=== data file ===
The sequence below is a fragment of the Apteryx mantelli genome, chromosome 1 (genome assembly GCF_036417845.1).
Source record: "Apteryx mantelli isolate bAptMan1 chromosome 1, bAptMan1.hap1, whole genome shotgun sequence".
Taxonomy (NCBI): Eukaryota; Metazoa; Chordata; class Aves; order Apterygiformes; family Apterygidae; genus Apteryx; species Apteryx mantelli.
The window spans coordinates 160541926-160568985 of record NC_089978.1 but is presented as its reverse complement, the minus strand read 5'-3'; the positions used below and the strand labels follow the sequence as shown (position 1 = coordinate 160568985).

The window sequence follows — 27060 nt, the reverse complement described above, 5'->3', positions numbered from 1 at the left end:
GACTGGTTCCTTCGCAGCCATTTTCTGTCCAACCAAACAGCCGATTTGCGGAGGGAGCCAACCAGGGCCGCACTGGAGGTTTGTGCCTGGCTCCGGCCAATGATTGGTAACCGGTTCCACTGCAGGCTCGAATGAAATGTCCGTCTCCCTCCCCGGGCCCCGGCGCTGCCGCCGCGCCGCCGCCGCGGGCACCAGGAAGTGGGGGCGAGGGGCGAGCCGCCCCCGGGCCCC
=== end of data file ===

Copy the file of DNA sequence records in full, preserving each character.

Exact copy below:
The sequence below is a fragment of the Apteryx mantelli genome, chromosome 1 (genome assembly GCF_036417845.1).
Source record: "Apteryx mantelli isolate bAptMan1 chromosome 1, bAptMan1.hap1, whole genome shotgun sequence".
Taxonomy (NCBI): Eukaryota; Metazoa; Chordata; class Aves; order Apterygiformes; family Apterygidae; genus Apteryx; species Apteryx mantelli.
The window spans coordinates 160541926-160568985 of record NC_089978.1 but is presented as its reverse complement, the minus strand read 5'-3'; the positions used below and the strand labels follow the sequence as shown (position 1 = coordinate 160568985).

The window sequence follows — 27060 nt, the reverse complement described above, 5'->3', positions numbered from 1 at the left end:
GACTGGTTCCTTCGCAGCCATTTTCTGTCCAACCAAACAGCCGATTTGCGGAGGGAGCCAACCAGGGCCGCACTGGAGGTTTGTGCCTGGCTCCGGCCAATGATTGGTAACCGGTTCCACTGCAGGCTCGAATGAAATGTCCGTCTCCCTCCCCGGGCCCCGGCGCTGCCGCCGCGCCGCCGCCGCGGGCACCAGGAAGTGGGGGCGAGGGGCGAGCCGCCCCCGGGCCCC